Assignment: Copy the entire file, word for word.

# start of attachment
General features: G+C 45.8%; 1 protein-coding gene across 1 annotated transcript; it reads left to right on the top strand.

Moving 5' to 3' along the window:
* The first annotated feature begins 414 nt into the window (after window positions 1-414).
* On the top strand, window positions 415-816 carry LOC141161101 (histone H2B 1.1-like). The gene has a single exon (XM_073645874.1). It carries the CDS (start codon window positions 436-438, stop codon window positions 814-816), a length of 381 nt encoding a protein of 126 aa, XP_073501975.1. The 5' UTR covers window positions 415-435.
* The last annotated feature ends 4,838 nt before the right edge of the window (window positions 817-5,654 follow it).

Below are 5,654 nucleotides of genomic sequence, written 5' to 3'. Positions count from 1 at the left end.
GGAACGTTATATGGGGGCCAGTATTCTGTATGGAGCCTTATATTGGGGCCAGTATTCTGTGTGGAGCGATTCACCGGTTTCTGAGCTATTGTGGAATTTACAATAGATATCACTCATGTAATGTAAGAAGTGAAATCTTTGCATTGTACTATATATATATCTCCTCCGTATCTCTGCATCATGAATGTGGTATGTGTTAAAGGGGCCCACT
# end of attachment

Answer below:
General features: G+C 45.8%; 1 protein-coding gene across 1 annotated transcript; it reads left to right on the top strand.

Moving 5' to 3' along the window:
* The first annotated feature begins 414 nt into the window (after window positions 1-414).
* On the top strand, window positions 415-816 carry LOC141161101 (histone H2B 1.1-like). The gene has a single exon (XM_073645874.1). It carries the CDS (start codon window positions 436-438, stop codon window positions 814-816), a length of 381 nt encoding a protein of 126 aa, XP_073501975.1. The 5' UTR covers window positions 415-435.
* The last annotated feature ends 4,838 nt before the right edge of the window (window positions 817-5,654 follow it).

Below are 5,654 nucleotides of genomic sequence, written 5' to 3'. Positions count from 1 at the left end.
GGAACGTTATATGGGGGCCAGTATTCTGTATGGAGCCTTATATTGGGGCCAGTATTCTGTGTGGAGCGATTCACCGGTTTCTGAGCTATTGTGGAATTTACAATAGATATCACTCATGTAATGTAAGAAGTGAAATCTTTGCATTGTACTATATATATATCTCCTCCGTATCTCTGCATCATGAATGTGGTATGTGTTAAAGGGGCCCACT